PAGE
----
On December 22, 1948, another secret joint Order No. 001475/279 ss of the USSR Ministry of Internal Affairs and the USSR General Prosecutor’s Office “On the procedure for bringing the evicted persons to criminal responsibility for escaping from the place of settlement and evading community service was issued (Patiev, 2004). The order was signed by S. Kruglov and G. Safonov. It obliged the organs of the Special Conferences under the USSR Ministry of Internal Affairs to consider a criminal case on the escape of special settlers within 10 days. This Order obliged all law enforcement agencies to prosecute deported people for unauthorized departure from their places of compulsory settlement rather strictly.
On October 9, 1951, the Decree of the Presidium of the Supreme Soviet of the USSR “On the permanent settlement of persons expelled during the Great Patriotic War” was adopted (Lidzhieva, 2003). That Decree confirmed that the deported peoples were resettled forever because during their resettlement the dates of eviction were not determined. In addition, their departure from their places of settlement without special permission from the USSR Ministry of Internal Affairs was punishable by hard labor for up to 20 years.
After the establishment of these Decrees, the special settlers received a new status name being “evicted” and the Ministry of Internal Affairs took a warranty from each evict to prove their familiarization with the documents. At that time even the officers of the Soviet Army registered in military commissariat got a special status of immigrants.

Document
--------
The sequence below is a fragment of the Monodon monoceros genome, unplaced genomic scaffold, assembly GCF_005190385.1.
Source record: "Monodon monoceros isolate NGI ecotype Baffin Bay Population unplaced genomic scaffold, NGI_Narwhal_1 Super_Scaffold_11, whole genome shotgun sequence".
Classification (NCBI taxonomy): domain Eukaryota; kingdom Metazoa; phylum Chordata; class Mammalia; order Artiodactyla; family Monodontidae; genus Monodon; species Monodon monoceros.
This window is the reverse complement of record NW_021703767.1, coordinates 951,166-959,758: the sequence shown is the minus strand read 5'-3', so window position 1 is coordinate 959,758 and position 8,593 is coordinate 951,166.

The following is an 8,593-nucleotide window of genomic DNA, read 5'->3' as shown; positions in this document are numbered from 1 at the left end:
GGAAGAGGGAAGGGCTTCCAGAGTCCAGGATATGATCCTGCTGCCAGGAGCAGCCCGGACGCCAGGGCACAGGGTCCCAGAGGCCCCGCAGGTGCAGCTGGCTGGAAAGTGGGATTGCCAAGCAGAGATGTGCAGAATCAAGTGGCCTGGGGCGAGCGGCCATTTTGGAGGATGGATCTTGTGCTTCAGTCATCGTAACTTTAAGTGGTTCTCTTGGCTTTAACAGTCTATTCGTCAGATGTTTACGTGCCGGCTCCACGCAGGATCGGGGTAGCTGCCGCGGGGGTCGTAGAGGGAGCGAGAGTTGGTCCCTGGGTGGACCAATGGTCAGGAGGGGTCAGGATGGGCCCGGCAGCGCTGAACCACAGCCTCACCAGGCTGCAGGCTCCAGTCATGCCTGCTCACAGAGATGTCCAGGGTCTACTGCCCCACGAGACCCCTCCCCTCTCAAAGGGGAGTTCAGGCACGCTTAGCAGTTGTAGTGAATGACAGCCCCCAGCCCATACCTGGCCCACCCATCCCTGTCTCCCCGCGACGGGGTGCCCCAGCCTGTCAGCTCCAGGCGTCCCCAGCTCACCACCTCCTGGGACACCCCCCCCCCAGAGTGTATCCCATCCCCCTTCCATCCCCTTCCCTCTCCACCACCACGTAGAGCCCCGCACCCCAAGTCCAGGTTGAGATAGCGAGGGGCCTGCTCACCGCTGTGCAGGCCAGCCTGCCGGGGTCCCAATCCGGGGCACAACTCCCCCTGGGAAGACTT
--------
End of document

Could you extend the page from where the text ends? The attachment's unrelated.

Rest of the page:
The specified legislative acts of 1940–1950 blatantly contradicted the Constitution of the USSR (1936) and were a violation of international documents guaranteeing human rights and freedoms, and also contradicted the principles of national policy officially proclaimed by the Soviet state.
The special settlements regime was softened only after the death of I. Stalin. The first government act in this regard was the Resolution of the Council of Ministers of the USSR “On the removing certain restrictions in the legal status of special settlers” dated July 5, 1954 (Lidzhieva, 2003). Children under 16, war veteran and the terminally ill were crossed off the register of special commandants. The fine and arrest as a punishment for violating the regime in the places of settlement were canceled. However, moving to their homeland was still prohibited.
The decree of the Presidium of the Supreme Soviet dated July 13, 1954 abolished the Decree of the Presidium of the Supreme Soviet of the USSR “On criminal liability for the escape from the places of compulsory and permanent settlement of persons evicted to remote areas of the Soviet Union during the Great Patriotic War” dated November 26, 1948 (IF Democracy, 2003). It changed the attitude towards the escapes of the special settlers, and thereafter, in case of escape, they were subject to criminal prosecution in accordance with general practices.